- Double gold for Venter as SA medal count reaches 59
- Winning start for Ellis as Banyana beat Egypt
- Skhosana’s promise to take SA even further forward
- It’s 50 medals for SA at African Championships
- Top-ranked Williams does the double
- Championship records for Brown and relay team
- Gobel grabs share of the lead at Kyalami
- Interim coach Ellis looks to take Banyana even further
- Opening round of 70 puts Williams in front
- Big medal haul for SA at Junior Commonwealth Games
Third win for Muzhingi
- Updated: May 30, 2011
Zimbabwean Stephen Muzhingi became the first man in 23 years to win the Comrades Marathon three successive times with a convincing victory in the 86th edition of the race from Pietermaritzburg to Durban on Sunday.
South African Fanie Matshipa, who had done a lot of the hard work, pushing the pace in the second half, held on to finish second, reports Sapa.
Russian Elena Nurgalieva, the defending champion, recovered from an early fall to win her sixth title in the women’s race ahead of twin sister Olesya.ÔÇ¿ÔÇ¿Muzhingi’s countryman, Point Chaza, had broken away early and held a lead of more than seven minutes at the halfway mark, which he crossed in 2:36.19, on record pace.
Chaza, however, faded soon after with Muzhingi and Matshipa storming past with 30km to go.ÔÇ¿ÔÇ¿ Matshipa looked to be in control, but Muzhingi’s experience showed and he stole clear with 14km remaining to win the 87km ultra-marathon in 5hr 32min 45sec.
Muzhingi, who had won the “down” run the last two years, secured his maiden victory in the “up” run to become the first athlete to win three titles in succession since Bruce Fordyce bagged his eighth straight win in 1988.
Matshipa, who was fifth last year, struggled over Polly Shortts, the last of the race’s five big hills, but held on to cross the line in 5:34.29.ÔÇ¿ÔÇ¿Another South African, Claude Moshiywa, who had faded to seventh last year after taking the early lead, ran a much wiser race to finish third in 5:42.05, holding off Jonas Buud of Sweden by 39 seconds.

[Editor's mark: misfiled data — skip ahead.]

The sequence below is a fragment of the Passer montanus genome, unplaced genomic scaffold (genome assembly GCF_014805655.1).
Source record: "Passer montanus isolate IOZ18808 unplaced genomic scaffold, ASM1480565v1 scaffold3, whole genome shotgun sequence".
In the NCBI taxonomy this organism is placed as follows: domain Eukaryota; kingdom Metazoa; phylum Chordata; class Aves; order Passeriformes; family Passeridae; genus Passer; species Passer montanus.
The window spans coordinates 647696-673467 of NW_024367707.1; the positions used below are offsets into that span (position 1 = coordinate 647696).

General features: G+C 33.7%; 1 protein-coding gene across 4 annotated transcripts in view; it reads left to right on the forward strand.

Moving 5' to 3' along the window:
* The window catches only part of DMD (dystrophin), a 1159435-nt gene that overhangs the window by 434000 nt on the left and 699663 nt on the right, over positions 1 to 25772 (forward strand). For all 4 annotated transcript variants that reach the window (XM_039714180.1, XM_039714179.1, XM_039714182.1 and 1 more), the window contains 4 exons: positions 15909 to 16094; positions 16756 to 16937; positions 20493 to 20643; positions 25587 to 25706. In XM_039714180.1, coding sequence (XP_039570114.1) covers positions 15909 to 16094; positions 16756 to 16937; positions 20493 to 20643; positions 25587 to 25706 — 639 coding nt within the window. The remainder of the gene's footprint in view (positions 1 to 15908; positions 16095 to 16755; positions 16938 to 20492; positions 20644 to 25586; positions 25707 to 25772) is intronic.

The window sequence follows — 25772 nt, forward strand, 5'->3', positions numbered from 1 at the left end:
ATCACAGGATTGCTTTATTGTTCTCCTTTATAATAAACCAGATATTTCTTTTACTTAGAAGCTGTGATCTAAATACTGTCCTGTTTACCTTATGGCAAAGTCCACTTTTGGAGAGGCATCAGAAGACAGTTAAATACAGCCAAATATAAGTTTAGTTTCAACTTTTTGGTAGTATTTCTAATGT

The Nurgalieva twins took the lead from the start, and while Elena took a tumble 27km into the race, she recovered quickly to catch her sister and they gradually stretched the gap over South African Farwa Mentoor.
Elena broke away in the dying stages to win in 6:24.11 ÔÇô the slowest winning time in the women’s race since 1999 ÔÇô and Olesya finished in second position, 14 seconds behind her sibling.
Mentoor, the first South African woman to finish, struggled in the last third of the race, and was passed by American Kami Semick and Ellie Greenwood of Great Britain, but held on to take fifth place in 6:35.49.ÔÇ¿ÔÇ¿South African runners filled seven of the top 10 positions in the men’s race, and four of the top 10 places in the women’s category.
Top men’s results: 1 Stephen Muzhingi (ZIM) 5:32.45ÔÇ¿, 2 Fanie Matshipa (RSA) 5:34.29, ÔÇ¿3 Claude Moshiywa (RSA) 5:42.05ÔÇ¿, 4 Jonas Buud (SWE) 5:42.44, ÔÇ¿5 Gift Kelehe (RSA) 5:43.59, ÔÇ¿6 Chasara Masiyatsva (ZIM) 5:44.33, ÔÇ¿7 Ludwick Mamobolo (RSA) 5:50.17ÔÇ¿, 8 Charles Tjiane (RSA)5:50.46ÔÇ¿, 9 Brian Zondi (RSA), 5:51.08ÔÇ¿, 10 Mncedisi Mkhize (RSA) 5:51.17
Top women’s results: 1 Elena Nurgalieva (RUS) 6:24.11, ÔÇ¿2 Olesya Nurgalieva (RUS) 6:24.35, ÔÇ¿3 Kami Semick (US) 6:26.24, ÔÇ¿4 Ellie Greenwood (GBR) 6:32.46ÔÇ¿, 5 Farwa Mentoor (RSA) 6:35.49, ÔÇ¿6 Irina Vishnevskaya (RUS) 6:42.07, ÔÇ¿7 Elizabeth Hawker (GBR) 6:48.28, ÔÇ¿8 Adinda Kruger (RSA) 6:49.01ÔÇ¿, 9 Kerry Koen (RSA) 6:56.20, ÔÇ¿10 Riana van Niekerk (RSA) 6:56.3